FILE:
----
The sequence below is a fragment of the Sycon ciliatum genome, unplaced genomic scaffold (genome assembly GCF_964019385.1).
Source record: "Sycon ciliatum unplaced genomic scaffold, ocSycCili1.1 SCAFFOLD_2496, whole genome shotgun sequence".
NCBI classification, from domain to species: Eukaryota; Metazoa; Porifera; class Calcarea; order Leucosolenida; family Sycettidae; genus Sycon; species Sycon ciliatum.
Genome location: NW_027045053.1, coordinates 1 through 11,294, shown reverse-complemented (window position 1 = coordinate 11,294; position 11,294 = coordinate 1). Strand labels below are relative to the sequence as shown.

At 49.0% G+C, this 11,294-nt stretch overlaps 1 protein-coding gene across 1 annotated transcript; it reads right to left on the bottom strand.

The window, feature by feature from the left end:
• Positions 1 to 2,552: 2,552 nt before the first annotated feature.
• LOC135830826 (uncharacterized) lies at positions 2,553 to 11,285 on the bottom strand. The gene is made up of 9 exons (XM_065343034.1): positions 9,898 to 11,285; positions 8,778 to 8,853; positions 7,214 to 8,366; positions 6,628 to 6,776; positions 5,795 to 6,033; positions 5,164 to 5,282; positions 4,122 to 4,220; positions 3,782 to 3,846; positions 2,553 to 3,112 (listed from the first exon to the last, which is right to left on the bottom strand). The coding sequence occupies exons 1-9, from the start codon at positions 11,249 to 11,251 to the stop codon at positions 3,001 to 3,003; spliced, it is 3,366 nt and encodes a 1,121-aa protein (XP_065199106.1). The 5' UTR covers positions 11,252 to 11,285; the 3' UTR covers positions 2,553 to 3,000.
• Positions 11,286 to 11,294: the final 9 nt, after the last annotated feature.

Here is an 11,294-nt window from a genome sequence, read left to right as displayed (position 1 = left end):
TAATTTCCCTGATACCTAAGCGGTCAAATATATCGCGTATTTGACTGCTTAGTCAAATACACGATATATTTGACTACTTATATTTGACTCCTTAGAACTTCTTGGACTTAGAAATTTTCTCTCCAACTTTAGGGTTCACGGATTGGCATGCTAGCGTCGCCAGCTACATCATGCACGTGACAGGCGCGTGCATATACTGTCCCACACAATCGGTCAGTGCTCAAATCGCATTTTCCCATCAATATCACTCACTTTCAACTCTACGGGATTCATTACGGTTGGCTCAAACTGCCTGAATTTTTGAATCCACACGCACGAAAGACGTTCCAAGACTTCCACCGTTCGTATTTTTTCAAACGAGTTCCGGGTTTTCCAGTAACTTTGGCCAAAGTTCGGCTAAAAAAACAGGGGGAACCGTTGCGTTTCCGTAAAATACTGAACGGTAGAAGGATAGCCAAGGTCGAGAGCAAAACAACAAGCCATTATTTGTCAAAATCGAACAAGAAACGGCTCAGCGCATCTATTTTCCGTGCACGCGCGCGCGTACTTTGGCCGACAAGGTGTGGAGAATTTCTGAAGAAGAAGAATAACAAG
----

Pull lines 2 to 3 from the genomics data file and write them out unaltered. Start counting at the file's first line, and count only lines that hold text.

Source record: "Sycon ciliatum unplaced genomic scaffold, ocSycCili1.1 SCAFFOLD_2496, whole genome shotgun sequence".
NCBI classification, from domain to species: Eukaryota; Metazoa; Porifera; class Calcarea; order Leucosolenida; family Sycettidae; genus Sycon; species Sycon ciliatum.